I haven’t totally given up my plastic food storage containers yet, but I’m working on it. I’ll be buying glass containers from now on. The list of health concerns about the chemical bisphenol-A (BPA) that leaches from plastics keeps growing, the latest concern being that it makes male mice act more like females. Even BPA-free plastic can cause problems, so it makes sense to err on the side of caution and start to eliminate plastic.

I’ve been taking a look at what storage options are out there, particularly ones that are affordable. I’ve been looking specifically for glass containers from some of the more well-known manufacturers because in a couple of weeks I’ll be with some friends on a shopping weekend to some outlets. I’m hoping to be able to pick up some glass food storage containers while there. Here are some systems I found in my research that I think I might be able to find at the outlets.

Rubbermaid Glass with Easy Find Lids – The lids and bases of these glass containers nest neatly for easy storage. These glass containers have only plastic lids, but the plastic lids create a leak-proof seal, according to the description on the website.

Anchor Hocking Glass Storage Dishes – These dishes are oven safe with glass lids, and I also find the ribbing on them to be attractive. I’m not sure how well they might stack in the refrigerator with the textured lids, though.

Pyrex Glass Lids Storage – Pyrex makes a glass food storage system where each container comes with both a glass lid and a plastic lid. I like this option because the containers are oven safe, and the glass lids can go in the oven, also. For those that don’t want any plastic near their food, the glass lids can be used in the refrigerator and freezer, too, but there is a risk of them coming detached. For those that want a safer seal on their foods, the plastic lids can be used in the refrigerator and freezer, or for transporting food, with minimal contact with the food.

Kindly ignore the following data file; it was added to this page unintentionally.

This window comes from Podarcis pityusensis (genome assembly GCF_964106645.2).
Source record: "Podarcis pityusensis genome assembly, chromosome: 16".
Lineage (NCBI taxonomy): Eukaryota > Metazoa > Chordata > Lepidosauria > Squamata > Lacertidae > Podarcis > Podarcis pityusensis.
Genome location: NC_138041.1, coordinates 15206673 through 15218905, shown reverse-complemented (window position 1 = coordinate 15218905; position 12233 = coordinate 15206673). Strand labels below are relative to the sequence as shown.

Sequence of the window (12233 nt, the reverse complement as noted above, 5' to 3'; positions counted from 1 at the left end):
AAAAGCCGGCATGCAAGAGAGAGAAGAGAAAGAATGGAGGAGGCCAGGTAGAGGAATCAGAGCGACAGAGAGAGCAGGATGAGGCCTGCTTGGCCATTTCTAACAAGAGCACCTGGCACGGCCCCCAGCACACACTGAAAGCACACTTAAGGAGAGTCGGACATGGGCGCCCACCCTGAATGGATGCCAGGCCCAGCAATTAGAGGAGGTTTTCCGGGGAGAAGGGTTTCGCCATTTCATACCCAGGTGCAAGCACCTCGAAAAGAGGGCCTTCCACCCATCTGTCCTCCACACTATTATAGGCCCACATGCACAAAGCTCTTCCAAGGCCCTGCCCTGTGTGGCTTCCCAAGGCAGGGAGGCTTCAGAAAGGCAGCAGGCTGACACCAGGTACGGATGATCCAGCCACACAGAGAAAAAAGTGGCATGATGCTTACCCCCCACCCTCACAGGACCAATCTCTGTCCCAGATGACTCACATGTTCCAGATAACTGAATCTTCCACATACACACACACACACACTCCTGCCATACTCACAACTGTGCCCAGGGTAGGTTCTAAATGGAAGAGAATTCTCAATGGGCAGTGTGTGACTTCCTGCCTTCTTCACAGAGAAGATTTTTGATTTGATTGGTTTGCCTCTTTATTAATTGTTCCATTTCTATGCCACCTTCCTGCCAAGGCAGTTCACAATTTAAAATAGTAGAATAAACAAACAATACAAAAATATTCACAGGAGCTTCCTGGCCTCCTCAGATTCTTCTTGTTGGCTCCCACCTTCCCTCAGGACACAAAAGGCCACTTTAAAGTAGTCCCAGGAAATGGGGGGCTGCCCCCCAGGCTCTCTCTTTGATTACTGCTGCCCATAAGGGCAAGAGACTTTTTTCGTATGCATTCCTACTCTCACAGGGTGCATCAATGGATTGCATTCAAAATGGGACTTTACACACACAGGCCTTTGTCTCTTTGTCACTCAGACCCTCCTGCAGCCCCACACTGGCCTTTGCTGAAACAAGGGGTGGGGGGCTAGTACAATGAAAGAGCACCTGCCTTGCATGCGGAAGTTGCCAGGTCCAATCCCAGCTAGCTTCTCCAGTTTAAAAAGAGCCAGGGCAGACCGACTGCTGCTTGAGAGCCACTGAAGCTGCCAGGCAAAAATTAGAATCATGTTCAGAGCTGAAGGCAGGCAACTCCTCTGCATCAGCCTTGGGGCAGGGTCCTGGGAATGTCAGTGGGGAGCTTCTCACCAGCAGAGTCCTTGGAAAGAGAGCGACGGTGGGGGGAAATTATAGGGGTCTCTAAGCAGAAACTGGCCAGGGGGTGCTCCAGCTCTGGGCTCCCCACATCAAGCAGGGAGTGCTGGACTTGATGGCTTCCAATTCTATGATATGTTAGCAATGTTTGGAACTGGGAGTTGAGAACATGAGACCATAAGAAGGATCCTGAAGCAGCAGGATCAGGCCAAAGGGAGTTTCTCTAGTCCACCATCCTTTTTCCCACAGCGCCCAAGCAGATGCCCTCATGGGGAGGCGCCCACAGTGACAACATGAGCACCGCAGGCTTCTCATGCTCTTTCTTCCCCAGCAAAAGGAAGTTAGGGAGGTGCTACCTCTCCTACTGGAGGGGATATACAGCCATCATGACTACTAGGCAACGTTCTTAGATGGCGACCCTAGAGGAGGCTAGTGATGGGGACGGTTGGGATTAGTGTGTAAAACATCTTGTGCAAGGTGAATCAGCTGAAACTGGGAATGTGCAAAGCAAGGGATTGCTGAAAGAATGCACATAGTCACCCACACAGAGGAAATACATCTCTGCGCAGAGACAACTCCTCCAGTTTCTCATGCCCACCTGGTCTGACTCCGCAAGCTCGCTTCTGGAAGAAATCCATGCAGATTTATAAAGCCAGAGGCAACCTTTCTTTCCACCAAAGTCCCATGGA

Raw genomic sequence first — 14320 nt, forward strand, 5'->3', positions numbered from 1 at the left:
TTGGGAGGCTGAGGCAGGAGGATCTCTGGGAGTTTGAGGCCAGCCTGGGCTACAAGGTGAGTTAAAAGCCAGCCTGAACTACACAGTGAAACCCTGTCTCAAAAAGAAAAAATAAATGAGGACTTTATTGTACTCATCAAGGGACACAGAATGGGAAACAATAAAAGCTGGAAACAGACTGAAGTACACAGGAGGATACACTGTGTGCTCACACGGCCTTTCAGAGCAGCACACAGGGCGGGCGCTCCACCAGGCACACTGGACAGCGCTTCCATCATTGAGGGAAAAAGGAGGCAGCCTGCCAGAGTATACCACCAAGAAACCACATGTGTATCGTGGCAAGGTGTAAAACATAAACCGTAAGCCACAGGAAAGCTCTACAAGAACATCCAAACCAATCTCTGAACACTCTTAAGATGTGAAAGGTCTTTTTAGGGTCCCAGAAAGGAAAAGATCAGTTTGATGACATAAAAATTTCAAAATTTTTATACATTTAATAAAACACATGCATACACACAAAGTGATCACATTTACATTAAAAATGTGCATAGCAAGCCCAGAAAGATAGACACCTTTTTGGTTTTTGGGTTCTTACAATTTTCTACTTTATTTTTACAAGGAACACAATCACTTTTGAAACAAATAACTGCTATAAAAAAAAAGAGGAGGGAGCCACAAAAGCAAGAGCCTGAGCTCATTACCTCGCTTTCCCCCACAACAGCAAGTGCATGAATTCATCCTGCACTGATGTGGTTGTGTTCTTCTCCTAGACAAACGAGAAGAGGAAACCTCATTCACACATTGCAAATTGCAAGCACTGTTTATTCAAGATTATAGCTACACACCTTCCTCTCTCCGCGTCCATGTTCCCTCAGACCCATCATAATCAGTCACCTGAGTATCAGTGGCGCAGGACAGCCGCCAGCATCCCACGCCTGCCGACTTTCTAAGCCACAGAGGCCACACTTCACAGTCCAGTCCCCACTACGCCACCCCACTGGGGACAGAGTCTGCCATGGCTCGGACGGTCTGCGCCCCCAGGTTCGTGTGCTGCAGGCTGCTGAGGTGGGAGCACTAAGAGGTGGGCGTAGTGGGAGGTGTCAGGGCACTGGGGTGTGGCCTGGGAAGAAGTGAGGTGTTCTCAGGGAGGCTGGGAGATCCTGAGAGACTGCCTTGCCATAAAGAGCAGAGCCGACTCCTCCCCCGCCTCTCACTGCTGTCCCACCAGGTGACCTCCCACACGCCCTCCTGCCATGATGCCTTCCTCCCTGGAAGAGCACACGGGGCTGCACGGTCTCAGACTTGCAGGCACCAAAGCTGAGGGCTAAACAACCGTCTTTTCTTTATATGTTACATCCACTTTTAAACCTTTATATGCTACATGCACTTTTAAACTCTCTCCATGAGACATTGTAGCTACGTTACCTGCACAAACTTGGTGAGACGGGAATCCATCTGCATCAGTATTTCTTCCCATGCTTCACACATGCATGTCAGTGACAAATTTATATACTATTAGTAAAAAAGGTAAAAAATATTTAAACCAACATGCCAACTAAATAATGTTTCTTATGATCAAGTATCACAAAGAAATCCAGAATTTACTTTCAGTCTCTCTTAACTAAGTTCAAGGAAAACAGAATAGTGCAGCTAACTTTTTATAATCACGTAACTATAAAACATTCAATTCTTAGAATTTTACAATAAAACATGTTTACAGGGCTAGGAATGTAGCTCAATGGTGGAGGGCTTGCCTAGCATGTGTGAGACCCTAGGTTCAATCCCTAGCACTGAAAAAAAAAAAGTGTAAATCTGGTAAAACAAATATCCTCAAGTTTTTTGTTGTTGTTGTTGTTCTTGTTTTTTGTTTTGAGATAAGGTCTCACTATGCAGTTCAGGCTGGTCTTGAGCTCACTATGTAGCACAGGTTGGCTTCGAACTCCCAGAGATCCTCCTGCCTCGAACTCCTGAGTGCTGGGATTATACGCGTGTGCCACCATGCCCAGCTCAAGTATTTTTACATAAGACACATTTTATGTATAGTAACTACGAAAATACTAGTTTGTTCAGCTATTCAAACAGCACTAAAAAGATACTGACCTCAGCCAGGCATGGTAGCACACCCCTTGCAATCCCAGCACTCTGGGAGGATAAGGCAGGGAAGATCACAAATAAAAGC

Of course, you don’t have to spend money on glass food storage. Reusing glass jars with lids from foods like pasta sauce and peanut butter that have been washed well is also an option, but they’re not always the best way to store something like half a leftover chicken, are they?

Do you use glass food storage in your pantry, refrigerator and freezer? Are you pleased with it?

Photos courtesy Pyrexware.com; Rubbermaid.com; Amazon.com

Robin Shreeves ( @rshreeves ) focuses on food from a family perspective from her home base in New Jersey.

Glass food storage
Concerns about BPA and other harmful chemicals leaching from plastics have made glass food storage popular again. Here are some affordable options.